Book Reviews (Theme in Oral Epic and in Beowulf by Francelia Mason Clark; Beowulf and the Demise of Germanic Legend in England by Albert Bates Lord)
Irwin, Bonnie D., Ethnologies
Theme in Oral Epic and in Beowulf. Milman Parry Studies in Oral Tradition. By Francelia Mason Clark. (New York: Garland, 1995. Pp. xxxvi + 252, appendix, bibliography, ISBN 0-8153-1874-X.)
Beowulf and the Demise of Germanic Legend in England. Albert Bates Lord Studies in Oral Tradition, 17. By Craig R. Davis. (New York: Garland, 1996. Pp. xvii + 237, appendices, bibliography, ISBN O-8153-2354-9.)
Albert Lord, in The Singer of Tales (Cambridge, MA: Harvard UP, 1960) argued against the existence of "transitional" texts, texts could be a product of a single creator who composed both orally and literately at the same moment of his career:
We may in actuality discover what might be called special categories of texts, but it is more than doubtful that they should be labeled "transitional," that is, part way between oral and written (p. 129).
Yet Beowulf provided Lord with a challenge. Here was an epic that did not conform to the oral-formulaic theory quite so neatly as did the Homeric and South Slavic epics. Lord kept his definition narrow enough, however, that he could safely argue that Beowulf, although unusual, is not a transitional text in the way that he chose to define the term.
Beowulf nevertheless is the product of a transitional period in Anglo-Saxon poetry and culture. It contains themes and story patterns different from those of Homeric and South Slavic epics, and it is not entirely traditional in its subject matter, as two recent Garland publications, the subject of this review, convincingly argue. Each book is part of a Garland's series named for one of the two founders of oral-formulaic theory, and as participants in the continuing discussions that Parry and Lord's theories have spawned, the authors both pay tribute to and challenge the ideas of their predecessors. Each also addresses one or more of the major unresolved questions in Beowulf studies. Clark meets the orality/literacy issue head on in her discussion of theme, while Davis's book illuminates the pagan/Christian question.
Francelia Mason Clark addresses the idea of oral theme and Beowulf through a variety of means, primarily through comparison with the South Slavic epic, The Song of Baghdad. She begins by critiquing Lord's own definitions of theme in oral tradition as they changed and developed over time. Of particular concern is the idea of repetition. Beowulf has always posed a problem in this regard, because its themes are not all strictly repeated, nor are there other epics from which to draw a corpus of traditional themes. The concept of theme, Clark argues, needs to be re-evaluated for each culture; Anglo-Saxon themes do not have the same aesthetic function as those of South Slavic epic: "[M]uch of the power of the Song narrative comes from action; in Beowulf much of the power comes from emotion. Thus, instead of a second directly comparable subject, this chapter offers another subject we know is aesthetically moving" (p. 151). Thus Clark argues that the characteristics of the Beowulf poet's patterns are "mobile" (p. 183) and as such, they can be hard to detect.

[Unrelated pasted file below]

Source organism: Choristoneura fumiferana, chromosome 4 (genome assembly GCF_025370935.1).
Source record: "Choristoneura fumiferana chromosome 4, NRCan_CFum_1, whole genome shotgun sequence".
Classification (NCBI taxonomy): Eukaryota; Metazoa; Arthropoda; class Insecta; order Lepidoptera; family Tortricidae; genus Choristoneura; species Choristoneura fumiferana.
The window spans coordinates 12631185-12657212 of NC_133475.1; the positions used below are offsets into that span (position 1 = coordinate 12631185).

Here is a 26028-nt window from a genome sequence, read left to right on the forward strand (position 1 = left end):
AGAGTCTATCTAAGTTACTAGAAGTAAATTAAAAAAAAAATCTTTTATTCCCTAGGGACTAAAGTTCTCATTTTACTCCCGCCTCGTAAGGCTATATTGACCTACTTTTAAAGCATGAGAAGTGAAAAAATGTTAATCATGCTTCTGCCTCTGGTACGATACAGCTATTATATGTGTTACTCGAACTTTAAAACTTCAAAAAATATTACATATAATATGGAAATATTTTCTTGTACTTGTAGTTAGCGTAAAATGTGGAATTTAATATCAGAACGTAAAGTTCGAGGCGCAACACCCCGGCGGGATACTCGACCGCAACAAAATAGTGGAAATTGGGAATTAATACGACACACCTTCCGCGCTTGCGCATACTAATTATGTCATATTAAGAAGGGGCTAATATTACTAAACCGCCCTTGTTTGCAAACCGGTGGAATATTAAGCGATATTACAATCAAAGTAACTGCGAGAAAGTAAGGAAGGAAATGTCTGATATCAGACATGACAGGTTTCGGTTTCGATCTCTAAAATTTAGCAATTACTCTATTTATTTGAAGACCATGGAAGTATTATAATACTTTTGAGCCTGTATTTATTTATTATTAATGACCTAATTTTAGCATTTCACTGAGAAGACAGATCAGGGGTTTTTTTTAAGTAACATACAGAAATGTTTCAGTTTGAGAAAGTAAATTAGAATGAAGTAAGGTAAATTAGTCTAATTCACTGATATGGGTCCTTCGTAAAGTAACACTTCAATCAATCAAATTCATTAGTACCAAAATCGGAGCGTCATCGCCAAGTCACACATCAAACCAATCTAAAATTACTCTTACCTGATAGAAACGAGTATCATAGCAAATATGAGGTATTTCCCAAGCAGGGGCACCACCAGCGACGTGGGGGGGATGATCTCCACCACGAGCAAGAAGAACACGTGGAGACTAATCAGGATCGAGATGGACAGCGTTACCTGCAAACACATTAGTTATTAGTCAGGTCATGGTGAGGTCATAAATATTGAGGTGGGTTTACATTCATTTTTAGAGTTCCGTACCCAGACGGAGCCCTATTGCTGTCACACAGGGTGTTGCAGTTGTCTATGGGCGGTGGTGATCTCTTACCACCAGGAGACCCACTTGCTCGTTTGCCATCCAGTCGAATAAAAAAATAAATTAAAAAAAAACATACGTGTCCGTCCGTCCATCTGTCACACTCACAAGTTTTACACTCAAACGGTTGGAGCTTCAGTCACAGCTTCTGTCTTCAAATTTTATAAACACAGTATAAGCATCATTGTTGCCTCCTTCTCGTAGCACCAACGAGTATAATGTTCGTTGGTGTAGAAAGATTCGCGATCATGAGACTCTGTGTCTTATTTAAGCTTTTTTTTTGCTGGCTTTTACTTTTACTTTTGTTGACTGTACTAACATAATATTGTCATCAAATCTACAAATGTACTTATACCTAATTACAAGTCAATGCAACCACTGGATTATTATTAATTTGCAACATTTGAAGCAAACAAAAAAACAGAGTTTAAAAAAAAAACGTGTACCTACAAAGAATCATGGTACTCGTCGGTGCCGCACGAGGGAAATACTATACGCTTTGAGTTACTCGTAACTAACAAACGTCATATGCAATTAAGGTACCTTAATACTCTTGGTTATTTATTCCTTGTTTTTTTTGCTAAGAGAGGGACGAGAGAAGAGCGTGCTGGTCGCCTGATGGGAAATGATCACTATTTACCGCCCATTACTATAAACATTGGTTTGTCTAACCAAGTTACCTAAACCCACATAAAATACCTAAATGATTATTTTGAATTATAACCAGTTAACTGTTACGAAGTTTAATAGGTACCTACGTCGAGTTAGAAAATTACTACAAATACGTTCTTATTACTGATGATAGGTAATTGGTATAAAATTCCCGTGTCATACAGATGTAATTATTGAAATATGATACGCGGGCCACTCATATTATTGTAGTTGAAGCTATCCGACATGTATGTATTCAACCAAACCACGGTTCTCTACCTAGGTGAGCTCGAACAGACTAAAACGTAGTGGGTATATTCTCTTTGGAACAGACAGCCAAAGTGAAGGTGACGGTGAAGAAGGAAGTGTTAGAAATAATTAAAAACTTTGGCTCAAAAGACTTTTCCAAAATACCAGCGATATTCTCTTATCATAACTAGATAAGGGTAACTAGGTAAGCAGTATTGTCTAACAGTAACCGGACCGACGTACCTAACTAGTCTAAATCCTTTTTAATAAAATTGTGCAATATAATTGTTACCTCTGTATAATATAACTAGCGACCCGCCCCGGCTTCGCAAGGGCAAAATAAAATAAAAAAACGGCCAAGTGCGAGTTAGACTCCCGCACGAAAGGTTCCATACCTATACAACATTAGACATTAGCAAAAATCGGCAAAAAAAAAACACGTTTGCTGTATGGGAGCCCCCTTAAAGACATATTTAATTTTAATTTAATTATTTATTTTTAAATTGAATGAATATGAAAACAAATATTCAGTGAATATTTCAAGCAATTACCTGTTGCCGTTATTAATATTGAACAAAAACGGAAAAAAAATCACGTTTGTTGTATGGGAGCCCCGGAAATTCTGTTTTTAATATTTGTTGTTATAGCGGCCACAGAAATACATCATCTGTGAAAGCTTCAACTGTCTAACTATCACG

Craig R. Davis also argues for elusive patterns of meaning in Beowulf as he tackles the issue of myth and legend and their relationship with the Anglo-Saxon epic. The pagan-Christian question gets a thorough review here both in the first appendix and in the scholarship which undergirds the entire study. Davis argues for a new perspective on the Beowulf poet, one which admits that the poet was aware of the conflict between his pagan poem and its new Christian context (p. 162): "Beowulf is thus neither a Christian poem nor a pagan one, nor an especially convincing reconciliation of the two world-views: it is a strange, beautiful, but terminal mutation, a short and unsuccessful evolutionary sport." Beowulf is more than an attempt by a Christian poet to preserve a pagan epic. Pagan mythology, Germanic legend, and the developing Christian culture all find their way into the poem, whose final lament, Davis argues, is not only over Beowulf the hero but the demise of traditional Germanic poetry.